Code of Ethics and Sustainability

The ASCE Code of Ethics, Canon 1 states :

Engineers shall hold paramount the safety, health and welfare of the public and shall strive to comply with the principles of sustainable development in the performance of their professional duties.

Point f under this Canon states:

Engineers should be committed to improving the environment by adherence to the principles of sustainable development so as to enhance the quality of life of the general public.  

A classical definition of “sustainable development” is the Brundtland commission of 1987:

“Development that meets the needs of the present without compromising the ability of future generations to meet their own needs.”

It is an interesting to ask what is the obligation of a civil engineering professional who seeks to uphold Canon 1 and clause f given the definition.  I ask a number of rhetorical questions:

  • Is it unethical to accept a job in which there is an inordinate consumption of non-renewable resources when alternatives (perhaps in the short term more costly) are available?
  • Is there an affirmative ethical obligation to do a life cycle assessment of a project to determine what alternative(s) most closely meets the Brundtland definitions as operationalized? This may require excluding others (even requiring going beyond narrow requirements under particular RFQ’s or RFP’s of clients — making the problem bigger).
  • Do engineers have an affirmative obligation under Canon 1d (“Engineers who have knowledge or reason to believe that another person or firm may be in violation of any of the provisions of Canon 1 shall present such information to the proper authority in writing and shall cooperate with the proper authority in furnishing such further information or assistance as may be required.“) to report others who may not be considering the principles of sustainable development in the performance of their duties?
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2 thoughts on “Code of Ethics and Sustainability

  1. Interesting that you would bring forth a “code of ethics”. This is probably as good as writing “I will not be bad” on a chalkboard or nowadays whiteboard. There is a huge difference between believing and living a life of conduct. There are two interesting individuals that you may want to look up in “Google”: they include Jiro Horikoshi and Robert J. Oppenheimer. Both of these individuals worked on feats that one way or another affected human lives. Jiro, best known for the creation of the “Zero” Japanese fighter was adamant against war and knew beforehand that “…..When we awoke on the morning of December 8, 1941, we found ourselves — without any foreknowledge — to be embroiled in war… Since then, the majority of us who had truly understood the awesome industrial strength of the United States never really believed that Japan would win this war. We were convinced that surely our government had in mind some diplomatic measures which would bring the conflict to a halt before the situation became catastrophic for Japan. But now, bereft of any strong government move to seek a diplomatic way out, we are being driven to doom. Japan is being destroyed. I cannot do [anything] other but to blame the military hierarchy and the blind politicians in power for dragging Japan into this hellish cauldron of defeat.”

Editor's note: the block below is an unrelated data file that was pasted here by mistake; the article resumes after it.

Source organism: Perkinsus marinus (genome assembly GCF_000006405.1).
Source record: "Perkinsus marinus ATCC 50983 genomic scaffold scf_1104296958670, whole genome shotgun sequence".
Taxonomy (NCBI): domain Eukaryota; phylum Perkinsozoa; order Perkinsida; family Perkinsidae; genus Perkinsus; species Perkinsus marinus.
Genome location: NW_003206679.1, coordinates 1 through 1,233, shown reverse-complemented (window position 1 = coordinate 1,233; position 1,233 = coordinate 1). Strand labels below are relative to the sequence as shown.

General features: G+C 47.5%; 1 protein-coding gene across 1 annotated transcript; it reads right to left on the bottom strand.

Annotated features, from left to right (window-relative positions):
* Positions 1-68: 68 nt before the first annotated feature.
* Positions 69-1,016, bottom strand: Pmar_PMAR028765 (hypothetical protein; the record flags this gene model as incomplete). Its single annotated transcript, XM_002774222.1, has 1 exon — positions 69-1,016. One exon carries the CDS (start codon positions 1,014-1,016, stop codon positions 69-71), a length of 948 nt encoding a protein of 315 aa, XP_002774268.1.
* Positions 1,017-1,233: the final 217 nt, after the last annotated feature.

Oppenheimer had to live with the notion that his “creation” was the annihilation of people and that “Now I am become Death, the destroyer of worlds”. That is a huge burden on one individual.

    A “Code of Conduct or Ethics” is as good as the piece of paper it is written on. It is not enough. You need to build a system to provide a “checks and balances”. In much the same manner that the US government is built. Laws are passed by Congress the Judicial System checks these laws to ensure that they muster the Constitutionality of these laws. Whereas, the President must ensure that he executes these laws within the Constitutionality of his powers. As James Madison put it, “Ambition must be made to counteract ambition.”

    In practical terms. an engineering “Code of Ethics” is insufficient. You must go beyond the individual to seek balance.

  2. Based on my limited experience in civil engineering consulting, I found that our profession’s core values are often at odds with sustainability as a design consideration. Engineers and the practice of engineering is conservative by nature, and for good reason. But our strong preference for tried and true methods as a means of avoiding unforeseen consequences is often in conflict with the new strategies and designs that come with attempts at more sustainable development. Until we develop a quantitative way of measuring sustainability, most engineers will probably find it difficult enough to make decisions between sustainability and standard design practices that they can justify neglecting sustainability all together.

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